PM Theresa May has miscalculated – Op-ed in THE MIRROR

Theresa May has miscalculated her Brexit strategy, says the ­former Greek finance minister who handled his country’s EU negotiations. Yanis Varoufakis, writing exclusively for the Mirror, says the PM’s threat of a “ hard Brexit ” will not make Britain’s departure any easier. Mr Varoufakis said: “By making a hard Brexit the default of the ­negotiating process, Mrs May has secured its credibility. “However, a credible threat can still produce an undesirable outcome.”

Mr Varoufakis, who co-founded the reform group ­Democracy in Europe 2025 (DiEM25) expects a frustrating two years for UK negotiators. He saw the methods of EU powerbrokers while securing a Greek bailout. And he says the UK ­negotiating team will get a similarly rough ride. Mr Varoufakis recommends going for a deal like Norway’s – non-membership but with ­access to the single market. Talks begin on April 29.

PM may have miscalculated

By YANIS VAROUFAKIS, Greece’s former finance minister, and founder of the DiEM25 movement

Prime Minister May is keen to avoid a defeat at the hands of EU negotiators determined to do to the UK that which they did to Greece in 2015.

Correctly, she has set out to arm herself with a credible threat.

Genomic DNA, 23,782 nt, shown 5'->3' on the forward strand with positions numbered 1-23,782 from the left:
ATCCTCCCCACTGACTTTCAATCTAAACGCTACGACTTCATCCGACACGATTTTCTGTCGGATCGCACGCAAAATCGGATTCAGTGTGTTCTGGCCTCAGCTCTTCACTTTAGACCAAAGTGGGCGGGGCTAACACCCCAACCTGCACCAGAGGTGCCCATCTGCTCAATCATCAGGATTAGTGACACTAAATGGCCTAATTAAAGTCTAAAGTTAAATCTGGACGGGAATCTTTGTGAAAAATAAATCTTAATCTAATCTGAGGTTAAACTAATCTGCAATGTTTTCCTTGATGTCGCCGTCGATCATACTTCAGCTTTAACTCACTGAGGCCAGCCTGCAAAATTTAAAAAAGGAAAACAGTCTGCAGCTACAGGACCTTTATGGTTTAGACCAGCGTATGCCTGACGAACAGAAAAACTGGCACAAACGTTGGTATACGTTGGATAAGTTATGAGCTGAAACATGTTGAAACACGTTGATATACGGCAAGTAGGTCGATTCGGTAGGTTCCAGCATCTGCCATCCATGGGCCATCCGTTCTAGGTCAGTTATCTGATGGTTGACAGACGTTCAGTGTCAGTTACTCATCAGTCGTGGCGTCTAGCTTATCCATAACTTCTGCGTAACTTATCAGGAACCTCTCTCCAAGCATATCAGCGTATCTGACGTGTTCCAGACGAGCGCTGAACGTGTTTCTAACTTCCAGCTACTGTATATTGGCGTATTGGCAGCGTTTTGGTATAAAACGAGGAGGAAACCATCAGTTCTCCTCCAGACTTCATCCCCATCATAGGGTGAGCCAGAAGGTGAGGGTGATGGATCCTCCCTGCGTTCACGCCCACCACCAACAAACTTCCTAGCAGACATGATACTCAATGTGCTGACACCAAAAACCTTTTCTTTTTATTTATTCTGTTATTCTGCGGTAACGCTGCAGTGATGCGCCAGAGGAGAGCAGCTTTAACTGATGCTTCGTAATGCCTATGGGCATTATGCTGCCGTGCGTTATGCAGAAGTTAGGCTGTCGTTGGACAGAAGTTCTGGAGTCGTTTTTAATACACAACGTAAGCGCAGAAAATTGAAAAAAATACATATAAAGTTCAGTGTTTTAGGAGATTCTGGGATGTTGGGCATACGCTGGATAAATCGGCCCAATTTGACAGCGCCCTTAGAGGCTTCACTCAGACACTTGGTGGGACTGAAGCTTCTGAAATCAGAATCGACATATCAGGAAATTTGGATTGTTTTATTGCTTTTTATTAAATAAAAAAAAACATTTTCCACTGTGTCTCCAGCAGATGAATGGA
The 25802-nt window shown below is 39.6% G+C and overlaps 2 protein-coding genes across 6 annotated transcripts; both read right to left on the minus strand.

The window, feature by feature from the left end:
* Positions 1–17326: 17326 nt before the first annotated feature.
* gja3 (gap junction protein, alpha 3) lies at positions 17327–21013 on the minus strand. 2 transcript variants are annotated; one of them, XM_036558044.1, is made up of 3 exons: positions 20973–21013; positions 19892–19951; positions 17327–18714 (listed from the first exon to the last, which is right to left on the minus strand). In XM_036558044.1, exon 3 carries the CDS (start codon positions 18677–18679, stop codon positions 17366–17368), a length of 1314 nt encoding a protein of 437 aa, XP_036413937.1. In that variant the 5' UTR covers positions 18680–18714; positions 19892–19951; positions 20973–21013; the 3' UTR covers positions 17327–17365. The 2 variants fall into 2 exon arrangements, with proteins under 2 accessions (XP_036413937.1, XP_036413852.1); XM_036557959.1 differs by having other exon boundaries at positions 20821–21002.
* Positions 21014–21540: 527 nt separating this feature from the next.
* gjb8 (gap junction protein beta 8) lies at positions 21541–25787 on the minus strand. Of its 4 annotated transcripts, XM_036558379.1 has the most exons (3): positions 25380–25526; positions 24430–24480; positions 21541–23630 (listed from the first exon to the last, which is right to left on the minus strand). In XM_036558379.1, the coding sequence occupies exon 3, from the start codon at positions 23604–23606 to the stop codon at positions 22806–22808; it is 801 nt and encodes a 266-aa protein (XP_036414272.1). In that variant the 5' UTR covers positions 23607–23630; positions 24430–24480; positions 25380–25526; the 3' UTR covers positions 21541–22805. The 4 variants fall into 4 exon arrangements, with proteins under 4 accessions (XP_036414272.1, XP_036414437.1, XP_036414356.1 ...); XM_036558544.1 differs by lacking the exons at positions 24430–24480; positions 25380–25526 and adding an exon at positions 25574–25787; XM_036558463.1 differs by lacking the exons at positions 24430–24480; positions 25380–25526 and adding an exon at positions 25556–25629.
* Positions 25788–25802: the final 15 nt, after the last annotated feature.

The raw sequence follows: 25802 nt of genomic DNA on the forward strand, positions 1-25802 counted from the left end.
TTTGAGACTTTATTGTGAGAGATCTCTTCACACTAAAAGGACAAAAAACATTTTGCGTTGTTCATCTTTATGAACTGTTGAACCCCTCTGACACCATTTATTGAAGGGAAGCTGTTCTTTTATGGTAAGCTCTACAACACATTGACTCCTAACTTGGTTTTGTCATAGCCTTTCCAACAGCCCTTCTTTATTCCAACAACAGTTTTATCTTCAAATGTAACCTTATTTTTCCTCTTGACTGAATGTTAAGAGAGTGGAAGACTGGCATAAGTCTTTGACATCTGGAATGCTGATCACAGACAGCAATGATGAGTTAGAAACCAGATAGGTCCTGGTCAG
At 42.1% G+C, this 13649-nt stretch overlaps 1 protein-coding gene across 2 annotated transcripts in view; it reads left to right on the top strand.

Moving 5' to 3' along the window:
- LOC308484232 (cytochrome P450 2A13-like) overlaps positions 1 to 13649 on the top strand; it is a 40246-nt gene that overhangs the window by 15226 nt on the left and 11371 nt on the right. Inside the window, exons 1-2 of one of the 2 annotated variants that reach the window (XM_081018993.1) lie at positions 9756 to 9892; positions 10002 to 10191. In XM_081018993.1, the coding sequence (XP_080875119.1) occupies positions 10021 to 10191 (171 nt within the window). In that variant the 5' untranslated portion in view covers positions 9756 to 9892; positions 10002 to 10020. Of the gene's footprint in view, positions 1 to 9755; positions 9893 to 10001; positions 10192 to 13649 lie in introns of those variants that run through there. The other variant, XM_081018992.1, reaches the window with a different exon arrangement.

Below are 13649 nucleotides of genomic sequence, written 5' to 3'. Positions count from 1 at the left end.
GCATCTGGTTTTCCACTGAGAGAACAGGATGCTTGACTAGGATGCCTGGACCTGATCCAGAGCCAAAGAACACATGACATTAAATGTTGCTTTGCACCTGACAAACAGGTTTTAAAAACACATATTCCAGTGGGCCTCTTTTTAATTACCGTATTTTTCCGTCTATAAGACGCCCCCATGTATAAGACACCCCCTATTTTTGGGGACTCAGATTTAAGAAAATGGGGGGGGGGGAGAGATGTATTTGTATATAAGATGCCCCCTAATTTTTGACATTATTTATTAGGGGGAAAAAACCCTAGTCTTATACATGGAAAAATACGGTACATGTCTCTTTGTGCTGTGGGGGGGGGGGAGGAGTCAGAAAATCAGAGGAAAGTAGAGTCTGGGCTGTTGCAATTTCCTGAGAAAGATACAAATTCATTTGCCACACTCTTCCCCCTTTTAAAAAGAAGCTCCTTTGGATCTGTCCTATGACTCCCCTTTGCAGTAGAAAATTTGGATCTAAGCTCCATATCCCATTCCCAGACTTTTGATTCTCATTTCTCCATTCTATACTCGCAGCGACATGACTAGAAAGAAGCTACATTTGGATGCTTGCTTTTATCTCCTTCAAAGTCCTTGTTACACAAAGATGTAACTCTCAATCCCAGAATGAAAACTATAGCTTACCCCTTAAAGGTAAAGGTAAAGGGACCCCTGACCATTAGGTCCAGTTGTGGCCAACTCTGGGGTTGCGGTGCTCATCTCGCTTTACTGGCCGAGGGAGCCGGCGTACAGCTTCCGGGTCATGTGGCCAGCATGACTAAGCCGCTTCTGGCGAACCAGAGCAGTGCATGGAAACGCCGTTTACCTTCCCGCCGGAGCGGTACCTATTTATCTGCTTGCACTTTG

The problem is that she may have miscalculated her optimal strategy.

By making a hard Brexit the default of the negotiations’ process, Mrs May has secured its credibility.

However, a credible threat can still produce an undesirable outcome.

London’s greatest miscalculation would be to assume that the EU’s negotiators are committed to the bloc’s economic interests.

Whilst negotiating Greece’s debt to the EU with them, I realised in horror that they cared very little about getting their money back and a great deal more about shoring up their relative positions in the games they play with one another – even if this sacrificed large economic gains.

Mrs May will encounter this mindset soon in Berlin, Brussels and Paris.

If my experiences are anything to go by, a frustrating two years await British negotiators.

They are faced with the EU’s favourite tactics: The EU Run-Around (as Brussels refers them to Berlin and vice versa), the Swedish National Anthem Routine (the feeling that whether you have outlined a sensible proposal or sung Sweden’s national anthem they react the same way), the All-Or-Nothing Ruse (refusing to discuss any issue unless all issues are simultaneously discussed) and the Blame Game (censuring you for THEIR recalcitrance).

Nothing good, for Britain or for the EU, will come out of this process. It is why I recommend a strategy that robs Brussels of all room to manoeuvre. That is: Request a Norway-like agreement for an interim period – something that they cannot refuse – and empower the next UK parliament to design and pursue Britain’s
long-term relationship with the EU.